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Endangered pygmy rabbits finally breed like ... bunnies

072211JR_BunnyBoom.jpg
Photo courtesy of Oregon Zoo
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The pygmy rabbit, at less than a pound, is the smallest rabbit in North America.

Biologists say the endangered Columbia Basin pygmy rabbit is breeding for the first time in a decade in its native habitat.

Wildlife managers are re-introducing the tiny rabbit on a wildlife reserve near Ephrata in Central Washington. They've confirmed several litters in a six-acre enclosure there.

Michael Illig of the Oregon Zoo bred some of the parents that were recently released into the wild. He says baby pygmy rabbits – or kits – have a lot working against them. They're at the bottom of the food chain. And mother pygmy rabbits are not known for their attentiveness.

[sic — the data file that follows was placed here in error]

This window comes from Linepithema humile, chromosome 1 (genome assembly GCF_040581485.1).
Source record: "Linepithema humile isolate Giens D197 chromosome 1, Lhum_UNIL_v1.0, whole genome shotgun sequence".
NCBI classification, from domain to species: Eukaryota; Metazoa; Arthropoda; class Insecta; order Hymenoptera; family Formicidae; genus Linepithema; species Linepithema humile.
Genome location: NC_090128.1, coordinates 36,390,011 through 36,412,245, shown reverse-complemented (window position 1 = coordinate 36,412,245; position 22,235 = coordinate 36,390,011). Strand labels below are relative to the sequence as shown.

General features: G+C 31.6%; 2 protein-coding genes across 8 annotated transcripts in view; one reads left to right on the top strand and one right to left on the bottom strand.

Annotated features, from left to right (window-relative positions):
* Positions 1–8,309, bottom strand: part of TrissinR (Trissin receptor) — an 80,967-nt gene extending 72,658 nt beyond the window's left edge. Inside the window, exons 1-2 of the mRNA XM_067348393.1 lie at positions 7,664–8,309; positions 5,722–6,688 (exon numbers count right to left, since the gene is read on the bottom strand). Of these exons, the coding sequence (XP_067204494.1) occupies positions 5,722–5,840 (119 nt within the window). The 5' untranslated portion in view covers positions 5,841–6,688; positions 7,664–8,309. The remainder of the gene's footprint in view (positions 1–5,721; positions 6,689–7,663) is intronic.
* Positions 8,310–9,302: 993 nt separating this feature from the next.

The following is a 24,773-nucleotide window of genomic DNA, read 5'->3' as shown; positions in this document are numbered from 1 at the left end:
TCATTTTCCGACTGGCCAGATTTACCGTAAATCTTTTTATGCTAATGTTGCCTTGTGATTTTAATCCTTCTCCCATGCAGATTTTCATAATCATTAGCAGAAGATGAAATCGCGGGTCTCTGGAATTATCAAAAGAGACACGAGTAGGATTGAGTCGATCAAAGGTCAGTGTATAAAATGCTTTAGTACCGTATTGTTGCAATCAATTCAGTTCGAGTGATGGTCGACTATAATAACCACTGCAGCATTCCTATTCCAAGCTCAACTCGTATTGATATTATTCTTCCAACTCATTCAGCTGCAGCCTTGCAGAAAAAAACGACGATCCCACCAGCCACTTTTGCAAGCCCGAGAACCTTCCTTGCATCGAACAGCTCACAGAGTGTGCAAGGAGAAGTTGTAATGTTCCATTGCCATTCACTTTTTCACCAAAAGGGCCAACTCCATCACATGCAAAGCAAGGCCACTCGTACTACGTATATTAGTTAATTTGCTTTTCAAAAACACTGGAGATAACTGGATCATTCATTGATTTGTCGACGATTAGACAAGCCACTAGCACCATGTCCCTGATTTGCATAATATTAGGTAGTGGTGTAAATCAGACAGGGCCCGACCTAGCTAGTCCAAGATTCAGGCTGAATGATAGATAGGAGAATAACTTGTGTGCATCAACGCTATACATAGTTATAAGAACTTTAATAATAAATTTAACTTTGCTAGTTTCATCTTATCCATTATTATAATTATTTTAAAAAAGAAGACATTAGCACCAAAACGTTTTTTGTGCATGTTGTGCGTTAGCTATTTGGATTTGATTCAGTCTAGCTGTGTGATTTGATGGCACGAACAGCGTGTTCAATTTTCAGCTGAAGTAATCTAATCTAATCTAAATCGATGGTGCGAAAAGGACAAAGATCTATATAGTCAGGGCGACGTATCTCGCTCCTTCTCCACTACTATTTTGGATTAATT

"They give birth in a burrow and then they backfill that burrow. So they don't spend any real time with the kits," Illig explains. "Once a day, usually in the evening, they'll go and uncover that burrow and pull the kits out through the entrance, nurse them, push them back down, and seal it up, and then they go off to different burrows."

Until the re-introduction this spring, there were no Columbia Basin pygmy rabbits known to be left in the wild. A previous re-introduction effort failed after the rabbits fell prey to predators.

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Copyright 2011 Northwest News Network

Inland Northwest Correspondent Jessica Robinson reports from the Northwest News Network's bureau in Coeur d'Alene, Idaho. From the politics of wolves to mining regulation to small town gay rights movements, Jessica covers the economic, demographic and environmental trends that are shaping places east of the Cascades.
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